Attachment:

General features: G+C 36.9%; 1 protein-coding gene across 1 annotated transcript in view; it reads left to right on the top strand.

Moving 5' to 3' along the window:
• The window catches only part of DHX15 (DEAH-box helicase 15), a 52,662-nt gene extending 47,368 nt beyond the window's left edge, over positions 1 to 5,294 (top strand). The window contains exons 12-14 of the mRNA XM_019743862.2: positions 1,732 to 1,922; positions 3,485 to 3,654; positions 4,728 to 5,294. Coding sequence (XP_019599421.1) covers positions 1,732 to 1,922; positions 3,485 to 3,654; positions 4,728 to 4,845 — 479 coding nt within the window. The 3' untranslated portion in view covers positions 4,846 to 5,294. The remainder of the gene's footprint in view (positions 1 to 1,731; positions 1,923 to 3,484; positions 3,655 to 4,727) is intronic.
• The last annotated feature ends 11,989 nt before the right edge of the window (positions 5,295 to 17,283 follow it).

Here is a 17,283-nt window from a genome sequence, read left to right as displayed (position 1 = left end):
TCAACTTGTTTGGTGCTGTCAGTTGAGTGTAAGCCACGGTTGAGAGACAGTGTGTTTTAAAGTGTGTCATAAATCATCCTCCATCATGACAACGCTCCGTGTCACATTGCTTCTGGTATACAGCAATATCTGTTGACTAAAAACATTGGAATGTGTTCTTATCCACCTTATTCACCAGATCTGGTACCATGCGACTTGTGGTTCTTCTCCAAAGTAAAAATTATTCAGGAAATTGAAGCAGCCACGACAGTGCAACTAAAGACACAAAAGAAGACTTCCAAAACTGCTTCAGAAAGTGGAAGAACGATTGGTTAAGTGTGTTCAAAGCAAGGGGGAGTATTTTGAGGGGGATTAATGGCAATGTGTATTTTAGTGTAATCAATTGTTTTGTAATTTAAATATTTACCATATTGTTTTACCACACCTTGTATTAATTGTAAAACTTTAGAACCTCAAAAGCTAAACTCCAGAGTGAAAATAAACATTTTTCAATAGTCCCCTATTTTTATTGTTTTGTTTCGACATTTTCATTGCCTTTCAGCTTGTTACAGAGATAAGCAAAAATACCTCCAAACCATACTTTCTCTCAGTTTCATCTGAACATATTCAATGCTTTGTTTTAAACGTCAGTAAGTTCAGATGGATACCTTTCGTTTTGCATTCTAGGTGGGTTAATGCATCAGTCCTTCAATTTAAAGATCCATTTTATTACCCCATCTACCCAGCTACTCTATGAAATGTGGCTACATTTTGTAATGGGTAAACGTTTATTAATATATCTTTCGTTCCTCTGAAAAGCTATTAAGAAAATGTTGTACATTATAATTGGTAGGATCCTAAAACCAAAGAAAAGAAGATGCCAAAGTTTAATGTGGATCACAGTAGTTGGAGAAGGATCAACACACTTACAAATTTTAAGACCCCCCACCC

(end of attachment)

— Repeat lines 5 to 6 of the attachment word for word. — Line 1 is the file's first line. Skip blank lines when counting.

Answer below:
Here is a 17,283-nt window from a genome sequence, read left to right as displayed (position 1 = left end):
TCAACTTGTTTGGTGCTGTCAGTTGAGTGTAAGCCACGGTTGAGAGACAGTGTGTTTTAAAGTGTGTCATAAATCATCCTCCATCATGACAACGCTCCGTGTCACATTGCTTCTGGTATACAGCAATATCTGTTGACTAAAAACATTGGAATGTGTTCTTATCCACCTTATTCACCAGATCTGGTACCATGCGACTTGTGGTTCTTCTCCAAAGTAAAAATTATTCAGGAAATTGAAGCAGCCACGACAGTGCAACTAAAGACACAAAAGAAGACTTCCAAAACTGCTTCAGAAAGTGGAAGAACGATTGGTTAAGTGTGTTCAAAGCAAGGGGGAGTATTTTGAGGGGGATTAATGGCAATGTGTATTTTAGTGTAATCAATTGTTTTGTAATTTAAATATTTACCATATTGTTTTACCACACCTTGTATTAATTGTAAAACTTTAGAACCTCAAAAGCTAAACTCCAGAGTGAAAATAAACATTTTTCAATAGTCCCCTATTTTTATTGTTTTGTTTCGACATTTTCATTGCCTTTCAGCTTGTTACAGAGATAAGCAAAAATACCTCCAAACCATACTTTCTCTCAGTTTCATCTGAACATATTCAATGCTTTGTTTTAAACGTCAGTAAGTTCAGATGGATACCTTTCGTTTTGCATTCTAGGTGGGTTAATGCATCAGTCCTTCAATTTAAAGATCCATTTTATTACCCCATCTACCCAGCTACTCTATGAAATGTGGCTACATTTTGTAATGGGTAAACGTTTATTAATATATCTTTCGTTCCTCTGAAAAGCTATTAAGAAAATGTTGTACATTATAATTGGTAGGATCCTAAAACCAAAGAAAAGAAGATGCCAAAGTTTAATGTGGATCACAGTAGTTGGAGAAGGATCAACACACTTACAAATTTTAAGACCCCCCACCC